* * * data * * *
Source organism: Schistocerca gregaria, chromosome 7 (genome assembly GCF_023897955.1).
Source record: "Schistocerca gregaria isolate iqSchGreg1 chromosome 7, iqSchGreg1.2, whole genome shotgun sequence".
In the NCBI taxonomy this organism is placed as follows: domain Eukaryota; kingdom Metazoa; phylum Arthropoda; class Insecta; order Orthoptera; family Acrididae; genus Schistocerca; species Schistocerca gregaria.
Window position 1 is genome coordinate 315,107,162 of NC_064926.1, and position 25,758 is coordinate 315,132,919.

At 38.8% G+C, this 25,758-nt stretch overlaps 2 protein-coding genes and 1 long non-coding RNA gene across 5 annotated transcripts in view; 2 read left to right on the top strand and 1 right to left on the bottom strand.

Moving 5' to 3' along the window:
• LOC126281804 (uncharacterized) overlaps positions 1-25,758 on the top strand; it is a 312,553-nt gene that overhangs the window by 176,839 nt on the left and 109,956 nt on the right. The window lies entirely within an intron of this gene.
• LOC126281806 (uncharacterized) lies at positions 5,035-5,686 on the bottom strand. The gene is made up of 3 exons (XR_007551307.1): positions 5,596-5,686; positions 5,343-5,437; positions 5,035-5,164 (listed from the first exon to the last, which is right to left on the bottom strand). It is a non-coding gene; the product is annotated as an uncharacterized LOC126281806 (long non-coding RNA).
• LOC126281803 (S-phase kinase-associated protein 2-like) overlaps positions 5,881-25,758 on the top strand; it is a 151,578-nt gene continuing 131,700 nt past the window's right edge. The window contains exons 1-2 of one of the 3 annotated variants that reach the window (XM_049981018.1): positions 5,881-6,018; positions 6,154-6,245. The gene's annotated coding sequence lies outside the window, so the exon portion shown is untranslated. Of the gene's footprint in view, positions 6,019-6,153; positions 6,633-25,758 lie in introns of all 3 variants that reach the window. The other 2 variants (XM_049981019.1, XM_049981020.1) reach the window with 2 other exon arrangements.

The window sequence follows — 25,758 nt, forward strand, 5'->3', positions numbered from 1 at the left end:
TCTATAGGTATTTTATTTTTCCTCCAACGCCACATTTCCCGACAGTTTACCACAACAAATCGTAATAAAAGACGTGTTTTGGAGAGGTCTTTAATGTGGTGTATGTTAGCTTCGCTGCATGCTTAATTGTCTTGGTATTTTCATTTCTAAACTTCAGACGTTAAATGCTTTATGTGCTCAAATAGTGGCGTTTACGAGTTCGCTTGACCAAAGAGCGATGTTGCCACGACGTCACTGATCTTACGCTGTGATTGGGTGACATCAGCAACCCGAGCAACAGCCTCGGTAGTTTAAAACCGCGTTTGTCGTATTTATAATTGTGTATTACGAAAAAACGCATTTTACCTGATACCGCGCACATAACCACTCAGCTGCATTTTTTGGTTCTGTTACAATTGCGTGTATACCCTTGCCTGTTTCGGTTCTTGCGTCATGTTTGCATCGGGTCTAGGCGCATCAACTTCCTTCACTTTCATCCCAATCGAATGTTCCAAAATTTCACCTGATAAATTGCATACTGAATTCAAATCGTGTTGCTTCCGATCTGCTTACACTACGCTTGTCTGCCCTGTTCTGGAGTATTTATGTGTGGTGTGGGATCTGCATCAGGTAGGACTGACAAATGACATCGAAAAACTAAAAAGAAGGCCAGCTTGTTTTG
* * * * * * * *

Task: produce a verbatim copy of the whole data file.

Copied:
Source organism: Schistocerca gregaria, chromosome 7 (genome assembly GCF_023897955.1).
Source record: "Schistocerca gregaria isolate iqSchGreg1 chromosome 7, iqSchGreg1.2, whole genome shotgun sequence".
In the NCBI taxonomy this organism is placed as follows: domain Eukaryota; kingdom Metazoa; phylum Arthropoda; class Insecta; order Orthoptera; family Acrididae; genus Schistocerca; species Schistocerca gregaria.
Window position 1 is genome coordinate 315,107,162 of NC_064926.1, and position 25,758 is coordinate 315,132,919.

At 38.8% G+C, this 25,758-nt stretch overlaps 2 protein-coding genes and 1 long non-coding RNA gene across 5 annotated transcripts in view; 2 read left to right on the top strand and 1 right to left on the bottom strand.

Moving 5' to 3' along the window:
• LOC126281804 (uncharacterized) overlaps positions 1-25,758 on the top strand; it is a 312,553-nt gene that overhangs the window by 176,839 nt on the left and 109,956 nt on the right. The window lies entirely within an intron of this gene.
• LOC126281806 (uncharacterized) lies at positions 5,035-5,686 on the bottom strand. The gene is made up of 3 exons (XR_007551307.1): positions 5,596-5,686; positions 5,343-5,437; positions 5,035-5,164 (listed from the first exon to the last, which is right to left on the bottom strand). It is a non-coding gene; the product is annotated as an uncharacterized LOC126281806 (long non-coding RNA).
• LOC126281803 (S-phase kinase-associated protein 2-like) overlaps positions 5,881-25,758 on the top strand; it is a 151,578-nt gene continuing 131,700 nt past the window's right edge. The window contains exons 1-2 of one of the 3 annotated variants that reach the window (XM_049981018.1): positions 5,881-6,018; positions 6,154-6,245. The gene's annotated coding sequence lies outside the window, so the exon portion shown is untranslated. Of the gene's footprint in view, positions 6,019-6,153; positions 6,633-25,758 lie in introns of all 3 variants that reach the window. The other 2 variants (XM_049981019.1, XM_049981020.1) reach the window with 2 other exon arrangements.

The window sequence follows — 25,758 nt, forward strand, 5'->3', positions numbered from 1 at the left end:
TCTATAGGTATTTTATTTTTCCTCCAACGCCACATTTCCCGACAGTTTACCACAACAAATCGTAATAAAAGACGTGTTTTGGAGAGGTCTTTAATGTGGTGTATGTTAGCTTCGCTGCATGCTTAATTGTCTTGGTATTTTCATTTCTAAACTTCAGACGTTAAATGCTTTATGTGCTCAAATAGTGGCGTTTACGAGTTCGCTTGACCAAAGAGCGATGTTGCCACGACGTCACTGATCTTACGCTGTGATTGGGTGACATCAGCAACCCGAGCAACAGCCTCGGTAGTTTAAAACCGCGTTTGTCGTATTTATAATTGTGTATTACGAAAAAACGCATTTTACCTGATACCGCGCACATAACCACTCAGCTGCATTTTTTGGTTCTGTTACAATTGCGTGTATACCCTTGCCTGTTTCGGTTCTTGCGTCATGTTTGCATCGGGTCTAGGCGCATCAACTTCCTTCACTTTCATCCCAATCGAATGTTCCAAAATTTCACCTGATAAATTGCATACTGAATTCAAATCGTGTTGCTTCCGATCTGCTTACACTACGCTTGTCTGCCCTGTTCTGGAGTATTTATGTGTGGTGTGGGATCTGCATCAGGTAGGACTGACAAATGACATCGAAAAACTAAAAAGAAGGCCAGCTTGTTTTG